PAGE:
Discussion in 'Music Corner' started by Fishoutofwater, Oct 21, 2017.
Now that's the spirit. I'm still going through the big Floyd box.
After being schooled on DSOTM,Animals,WYWH and the Wall it did absolutely nothing for me on its release.
Not even the oars?
Lyrically, I wouldn't argue with you but musically....
Not even the oars.
I enjoy it. About 3/4 of it. On the Turning Away and Learning to Fly are two of my favorite Floyd songs.....I rank Division Bell higher which I love more than most, but still love AMLOR
AMLOR does have that big 80''s quality to it. Like the 80's quality or not it does add it's own uniqueness to the album.
Agreed. A Floyd album for the times. My only misgiving is the out of place sax solo in Terminal Frost.
It’s a great album!
Yeah that solo is a little too "New Age" for me.
Yes, it sounds dated because It's a product of its time. I like the 80's production on this album, as it feels like an old friend coming to visit when I give it a listen. I bought this album when I was a freshman in college, and it stayed by my side the entire 4 years.
I’m definitely more of a Gilmour person than a Waters person, but I still never really cared for AMLOR. It doesn’t sound like Pink Floyd, and most of the songs are unremarkable IMO. “Learning to Fly” and “On the Turning Away” are very good songs when viewed outside of the context of previous Pink Floyd material. If it means anything, this is coming from someone who likes The Final Cut and The Division Bell.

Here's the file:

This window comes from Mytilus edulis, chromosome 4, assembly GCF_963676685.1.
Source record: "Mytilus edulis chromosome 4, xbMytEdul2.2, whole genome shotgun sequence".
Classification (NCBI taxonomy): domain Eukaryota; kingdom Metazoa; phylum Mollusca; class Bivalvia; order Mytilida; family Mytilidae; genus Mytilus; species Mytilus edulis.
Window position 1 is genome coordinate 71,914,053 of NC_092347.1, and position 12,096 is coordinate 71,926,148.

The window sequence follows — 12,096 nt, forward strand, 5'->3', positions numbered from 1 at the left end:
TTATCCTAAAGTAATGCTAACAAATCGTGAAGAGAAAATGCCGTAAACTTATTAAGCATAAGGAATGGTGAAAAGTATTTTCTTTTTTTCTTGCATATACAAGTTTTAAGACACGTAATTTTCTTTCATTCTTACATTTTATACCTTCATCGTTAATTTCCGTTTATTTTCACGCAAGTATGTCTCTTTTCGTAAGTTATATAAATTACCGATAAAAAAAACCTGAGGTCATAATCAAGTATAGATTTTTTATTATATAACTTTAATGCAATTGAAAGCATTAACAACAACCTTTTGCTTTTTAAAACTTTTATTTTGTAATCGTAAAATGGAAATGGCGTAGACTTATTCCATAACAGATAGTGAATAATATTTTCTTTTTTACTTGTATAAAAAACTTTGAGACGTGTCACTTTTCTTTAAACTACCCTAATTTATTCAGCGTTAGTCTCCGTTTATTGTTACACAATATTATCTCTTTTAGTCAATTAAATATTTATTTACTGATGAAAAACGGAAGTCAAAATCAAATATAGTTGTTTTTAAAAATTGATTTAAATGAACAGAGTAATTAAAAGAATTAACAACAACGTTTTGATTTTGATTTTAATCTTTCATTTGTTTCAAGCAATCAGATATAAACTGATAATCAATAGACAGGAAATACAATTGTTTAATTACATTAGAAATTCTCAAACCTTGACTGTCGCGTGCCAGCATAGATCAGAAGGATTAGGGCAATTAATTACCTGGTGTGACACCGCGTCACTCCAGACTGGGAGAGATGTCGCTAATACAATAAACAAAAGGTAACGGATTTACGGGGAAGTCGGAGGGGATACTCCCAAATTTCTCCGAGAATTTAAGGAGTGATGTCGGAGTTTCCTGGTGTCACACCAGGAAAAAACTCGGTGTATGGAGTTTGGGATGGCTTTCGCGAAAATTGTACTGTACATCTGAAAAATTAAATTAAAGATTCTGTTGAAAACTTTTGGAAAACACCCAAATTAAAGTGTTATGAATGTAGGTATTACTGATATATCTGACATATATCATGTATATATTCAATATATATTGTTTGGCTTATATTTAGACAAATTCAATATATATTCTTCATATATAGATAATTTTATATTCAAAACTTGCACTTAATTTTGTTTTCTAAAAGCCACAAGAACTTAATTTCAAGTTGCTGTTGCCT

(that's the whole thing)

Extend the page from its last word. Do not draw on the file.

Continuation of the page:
Personally, I really like AMLOR. The Dogs Of War is the only track I don't care for, and often skip when listening to this album. The rest is pretty solid. Side 2 is especially strong, with Yet Another Movie, Terminal Frost, and Sorrow being the standout tracks for me. While obviously being in a very different style to previous Pink Floyd albums, and also having rather 'of the time' production, the album has a certain charm. The release of David Gilmour's new live album, Live at Pompeii, which features a new version of Sorrow, has left me thinking about the production of the original album. While I completely agree with those who say it is rather eighties (it is, lets be honest!), somehow it adds to the album in a strange kind of way. The version of Sorrow on Live at Pompeii is fantastic, the guitar solo especially. However, the song isn't quite the same without the reverb soaked synthesised drums and programmed bass line - there's nothing wrong with the acoustic drums and bass guitar backing of the live version, just every time I hear the live version I long for original studio recording, eighties production and all...
Radio Kaos suffer much more the 80's production sound than AMLOR.
A Momentary Lapse of Reason is a David Gilmour solo album in the same way that The Final Cut is a Roger Waters solo album. The album was being recorded when the reconciliation with Rick and Nick came about, and consequently, neither are prominently featured on the record. Rick Wright wasn't even credited as a member of Pink Floyd on the original release.
Having said all that, I love Momentary Lapse for what it is: a overproduced, under written, but expertly performed collection of musical ideas. I think Roger was definitely a better lyricist than David. David, on the other hand, probably has the edge when it comes to making musical ideas. Roger's musical ideas are more repetitive and simple, generally.
On a side note, I am a fan of the Shine On version.
Unfortunately that is not true.
How is the new reissue of AMLOR?
Oh, it must have been someone else, then.
Or you just never listened to the album.